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O’Patrick Humphrey and are co-personal representatives of O’Patrick’s estate. (Doc. 1 at 3, ¶¶ 8-9.) The style of the complaint states that Velma Jean and Robert bring this lawsuit both in their individual capacities and as personal representatives of O’Patrick’s estate. (Doc. 1 at 1.) O’Patrick was thirty-three years old at the time of his death. (Doc. 1 at 4, ¶ 10.) The defendants are the City of Headland, the City of Headland Police Department, Mark Jones, Tony Smith and Tony Franks. (Doc. 1 at 4-5, ¶¶ 1216.) During the events in question, Jones was Headland’s police chief, (Doc. 1 at 4, ¶ 12), and Smith and Franks were Headland police officers. (Doc. 1 at 4, ¶¶ 12-14.) On January 31, 2012, Velma Jean placed a 911 call for paramedics to respond to O’Patrick’s home. (Doc. 1 at 5, ¶ 17.) Velma Jean told the 911 operator that O’Patrick suffered from schizophrenia, was off his medication, and needed treatment. (Doc. 1 at 5, ¶ 17.) When the paramedics arrived and tried to treat O’Patrick, he became combative. (Doc. 1 at 5, ¶ 18.) According to Velma Jean, “They were asking him if he was alright, and then he got up, and he come out, and he attacked them.” (Ex. A at 00:50 to 00:56.) Velma Jean repeated, “When they went in and tried to talk to him, he come out and attacked them.” (Ex. A at 01:10 to 01:14.) According to Velma Jean, O’Patrick was hitting the medics. (Ex. A at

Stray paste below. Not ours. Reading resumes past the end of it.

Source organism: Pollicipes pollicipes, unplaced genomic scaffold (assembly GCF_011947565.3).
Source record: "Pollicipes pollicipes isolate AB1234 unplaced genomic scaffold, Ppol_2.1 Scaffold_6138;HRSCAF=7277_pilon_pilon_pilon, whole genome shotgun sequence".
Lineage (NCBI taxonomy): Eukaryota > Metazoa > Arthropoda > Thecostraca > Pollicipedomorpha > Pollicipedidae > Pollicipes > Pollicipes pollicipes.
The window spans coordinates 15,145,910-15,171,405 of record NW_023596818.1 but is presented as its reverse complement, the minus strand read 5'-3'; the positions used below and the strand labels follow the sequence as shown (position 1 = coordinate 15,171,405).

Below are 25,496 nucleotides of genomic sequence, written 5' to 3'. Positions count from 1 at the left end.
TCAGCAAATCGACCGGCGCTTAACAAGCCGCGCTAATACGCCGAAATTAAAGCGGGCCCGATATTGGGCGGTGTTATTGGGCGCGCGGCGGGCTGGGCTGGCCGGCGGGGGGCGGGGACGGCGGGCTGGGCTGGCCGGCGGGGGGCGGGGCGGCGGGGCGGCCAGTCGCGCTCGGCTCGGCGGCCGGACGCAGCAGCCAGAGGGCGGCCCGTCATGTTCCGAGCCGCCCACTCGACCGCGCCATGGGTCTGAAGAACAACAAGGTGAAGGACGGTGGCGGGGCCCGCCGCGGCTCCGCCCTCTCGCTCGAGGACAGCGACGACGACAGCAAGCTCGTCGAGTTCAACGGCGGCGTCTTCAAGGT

01:49 to 01:53.) Due to O’Patrick’s violent attack, the medics were forced to evacuate the scene. (Ex. A at 01:57 to 02:04.) The medics called for the police 3

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to respond because they needed help. (Ex. A at 02:10 to 02:16.) Officer Franks arrived first. (Doc. 1 at 5, ¶ 18.) O’Patrick ran up to Officer Franks’ patrol car and starting hitting it. (Ex. A. at 02:15 to 02:26.) O’Patrick then opened the car door and started attacking Officer Franks while he was still inside the patrol car. (Ex. A at 02:26 to

02:34.) Officer Franks fired a shot at O’Patrick, which grazed him. (Doc. 1 at 5, ¶ 18; Ex. A. at 02:34 to 02:43.) O’Patrick ran off. (Ex. A at 02:43 to 02:45.) After Officer Franks fired the shot, Officer Smith arrived. (Doc. 1 at 5, ¶ 18.) Officer Smith asked Officer Franks if O’Patrick was armed and did not receive a reply. (Doc. 1 at 5, ¶ 18.) In other words, when Officer Smith arrived, a shot had already been fired and Officer Franks was unresponsive. (Doc. 1 at 5, ¶ 18.) According to Velma Jean, O’Patrick soon returned and was even more aggressive. (Ex. A at 02:45 to 02:50.) O’Patrick rounded the corner of a

residence and approached Officer Smith. (Doc. 1 at 5, ¶ 19.) O’Patrick was waving his arms up and down and advancing on Officer Smith. (Doc. 1 at 5, ¶ 19.) According to Velma Jean, Officer Smith commanded O’Patrick, “Get on the ground! Get on the ground!” (Ex. A. at 02:52 to 03:01.) O’Patrick ignored Officer Smith’s verbal commands and “came right up to him.” (Ex. A. at 02:54 to 03:01.) Although the complaint alleges O’Patrick was unarmed, Officer

Smith could not have known that.1 (Doc. 1 at 5, ¶ 19). To the contrary, Officer

1

The defendants do not agree that O’Patrick was unarmed.